Posts Tagged ‘flickr’
I work in the “hosting content” business and maybe what’s obvious for me is not that obvious for the average user: nothing is free. If you don’t pay for your 2GB of storage, you have to wonder how the provider pays his own bills! So when a provider doesn’t ask you for money, he asks for something else. The right to use your data the way they want, for example. Displaying targetted advertisements is another example.
So who cares? I thought that “nearly nobody” was the right answer, until I saw a huge number of messages on Twitter saying “today I close my Dropbox account, I disagree with their new TOS”. Actually, it seems that “a few people” care. See also blog posts Put it in the Cloud? Are You Nuts?, Oh Dropbox, We Loved You Once…, I’ve deleted my Dropbox account or the less “panic” style Dropbox, cloud storage, and who owns your files?
For example, if you want to share your photos, publicly or privately, what’s the solution if you want to keep your full right of use on your own photos?
- host it by yourself. You can use a software like Piwigo: download it from Piwigo.org (Zenphoto or Menalto Gallery are also fine)
- if you don’t want to host it by yourself, you can open an account on Piwigo.com: this is not free, that’s €39/year, but we don’t use your data.
In the end I think that “no so many people” care, but we hear them on Twitter, and it’s good to know that some solutions exist for them.
The origin of this question is the:
One cause for worry is reports of sudden and unexplained account deletions.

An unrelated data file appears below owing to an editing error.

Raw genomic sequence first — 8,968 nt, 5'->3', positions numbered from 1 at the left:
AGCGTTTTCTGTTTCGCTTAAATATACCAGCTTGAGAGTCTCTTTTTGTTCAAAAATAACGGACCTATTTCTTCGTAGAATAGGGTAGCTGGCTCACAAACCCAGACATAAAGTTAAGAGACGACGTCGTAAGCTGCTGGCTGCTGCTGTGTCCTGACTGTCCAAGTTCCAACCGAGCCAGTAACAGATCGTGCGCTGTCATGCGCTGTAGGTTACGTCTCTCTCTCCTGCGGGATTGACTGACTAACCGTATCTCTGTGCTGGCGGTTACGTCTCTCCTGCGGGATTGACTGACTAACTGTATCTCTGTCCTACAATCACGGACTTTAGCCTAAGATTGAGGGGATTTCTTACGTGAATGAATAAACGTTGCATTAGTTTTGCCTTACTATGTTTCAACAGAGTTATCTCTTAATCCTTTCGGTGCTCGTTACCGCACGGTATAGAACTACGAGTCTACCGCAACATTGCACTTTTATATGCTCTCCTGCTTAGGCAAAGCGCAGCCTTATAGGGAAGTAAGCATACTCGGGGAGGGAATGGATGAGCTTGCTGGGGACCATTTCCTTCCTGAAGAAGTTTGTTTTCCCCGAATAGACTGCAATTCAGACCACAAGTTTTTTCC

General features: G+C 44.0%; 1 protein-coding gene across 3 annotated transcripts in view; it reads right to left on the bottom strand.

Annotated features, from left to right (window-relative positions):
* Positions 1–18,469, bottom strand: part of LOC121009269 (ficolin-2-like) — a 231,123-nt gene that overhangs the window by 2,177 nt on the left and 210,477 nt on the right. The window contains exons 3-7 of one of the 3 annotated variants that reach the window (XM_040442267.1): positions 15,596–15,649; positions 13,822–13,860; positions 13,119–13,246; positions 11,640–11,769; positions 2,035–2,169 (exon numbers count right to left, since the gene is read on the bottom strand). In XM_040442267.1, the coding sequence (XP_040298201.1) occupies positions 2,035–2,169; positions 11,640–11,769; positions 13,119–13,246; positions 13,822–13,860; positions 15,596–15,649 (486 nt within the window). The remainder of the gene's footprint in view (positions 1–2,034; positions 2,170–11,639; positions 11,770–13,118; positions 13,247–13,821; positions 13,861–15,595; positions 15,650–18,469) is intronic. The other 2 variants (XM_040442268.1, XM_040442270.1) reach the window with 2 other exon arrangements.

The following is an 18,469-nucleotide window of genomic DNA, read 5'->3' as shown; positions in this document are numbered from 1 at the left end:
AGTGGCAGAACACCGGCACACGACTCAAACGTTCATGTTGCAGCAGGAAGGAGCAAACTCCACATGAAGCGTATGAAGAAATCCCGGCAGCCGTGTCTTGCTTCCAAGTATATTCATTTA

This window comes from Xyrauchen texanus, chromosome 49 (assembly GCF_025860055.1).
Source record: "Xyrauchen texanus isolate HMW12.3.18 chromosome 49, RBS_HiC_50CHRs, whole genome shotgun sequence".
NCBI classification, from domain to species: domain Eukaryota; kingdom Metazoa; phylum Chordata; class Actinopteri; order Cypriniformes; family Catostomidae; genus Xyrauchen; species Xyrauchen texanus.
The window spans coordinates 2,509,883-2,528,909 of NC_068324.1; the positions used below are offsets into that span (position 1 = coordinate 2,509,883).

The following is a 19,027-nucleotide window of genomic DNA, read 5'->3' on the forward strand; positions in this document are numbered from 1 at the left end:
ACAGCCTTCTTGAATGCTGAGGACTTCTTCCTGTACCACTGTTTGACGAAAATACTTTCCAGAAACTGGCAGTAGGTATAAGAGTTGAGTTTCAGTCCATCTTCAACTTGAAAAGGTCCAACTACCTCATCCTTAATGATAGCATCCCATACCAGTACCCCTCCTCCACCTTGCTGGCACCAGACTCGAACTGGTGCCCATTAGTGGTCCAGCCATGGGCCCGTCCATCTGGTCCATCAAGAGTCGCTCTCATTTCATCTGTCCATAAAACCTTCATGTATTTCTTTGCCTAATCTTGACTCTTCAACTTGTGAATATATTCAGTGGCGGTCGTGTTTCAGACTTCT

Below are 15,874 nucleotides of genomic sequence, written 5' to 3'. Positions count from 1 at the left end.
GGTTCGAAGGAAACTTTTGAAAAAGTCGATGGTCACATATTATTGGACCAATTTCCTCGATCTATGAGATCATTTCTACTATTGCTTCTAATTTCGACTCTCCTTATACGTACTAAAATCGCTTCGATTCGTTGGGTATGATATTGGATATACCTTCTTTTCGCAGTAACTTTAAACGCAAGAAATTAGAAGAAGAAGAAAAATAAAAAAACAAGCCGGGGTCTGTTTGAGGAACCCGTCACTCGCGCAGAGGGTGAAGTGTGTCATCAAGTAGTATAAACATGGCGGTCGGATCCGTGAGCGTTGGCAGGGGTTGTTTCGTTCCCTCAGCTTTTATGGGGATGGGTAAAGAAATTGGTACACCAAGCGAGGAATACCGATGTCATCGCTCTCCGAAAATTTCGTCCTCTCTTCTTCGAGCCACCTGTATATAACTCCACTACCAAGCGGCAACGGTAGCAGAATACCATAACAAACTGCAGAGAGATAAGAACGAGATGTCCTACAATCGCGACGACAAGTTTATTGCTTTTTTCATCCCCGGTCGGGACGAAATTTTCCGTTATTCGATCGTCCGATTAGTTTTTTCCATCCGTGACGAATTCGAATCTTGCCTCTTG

But I doubt it concerns more than a tiny list of users. Okay it’s really not cool for these users, but I don’t think all Flickr user should fear for deletion. What I think is the most important is:
And the greater risk is not of Flickr’s deletion of customers, but of the market’s deletion of Flickr. Because, after all, Flickr is a business and no business lasts forever.
Then Doc Searls explains the Pro Vs Free accounts and how Flickr generate revenue with Free accounts (with advertisement). Doc concludes with a solution for the future:
First is to pay more for what’s now free stuff. […] Second is to develop self-hosted versions of Flickr, or the equivalent.
I couldn”t agree more. This is exactly what projects like ZenPhoto, Menalto Gallery and of course Piwigo are trying to propose. The major problem with these systems is that they require higher technical skills because you need to get a hosting provider, install your photo gallery software (with concepts like database settings) before you can host your photos.
This is where Piwigo.com comes into action. Just like WordPress.com let you create a WordPress blog without worrying about technical requirements, Piwigo.com let you create a Piwigo photo gallery with just a 4 fields sign-up form to fill. This is what I explained in my comment to Doc Searls blog post.
Fortunately Flickr has a generous API Garden that does allow the copying off of most (or all) data that goes with your photographs. I’m interested in being able to copy all my photos and metadata off into my own self-hosted system.
Well Okay, you can perform request on an API and hope you will be able to fetch all your data, but for sure the gallery features will be lost : at best you only get your data back. With Piwigo.com you can get your data back and the software as well (from Piwigo.org) and then you can run your photo gallery anywhere you want. This is what we call the no vendor lock-in feature. And YES I think this is an important feature. Piwigo.com has many other features, such as the ability to customize your photo gallery theme but also activate or deactivate features, but I admit I’m very proud of this one.
Piwigo.org to run Piwigo on your own website
Piwigo.com to start a Piwigo photo gallery in a few seconds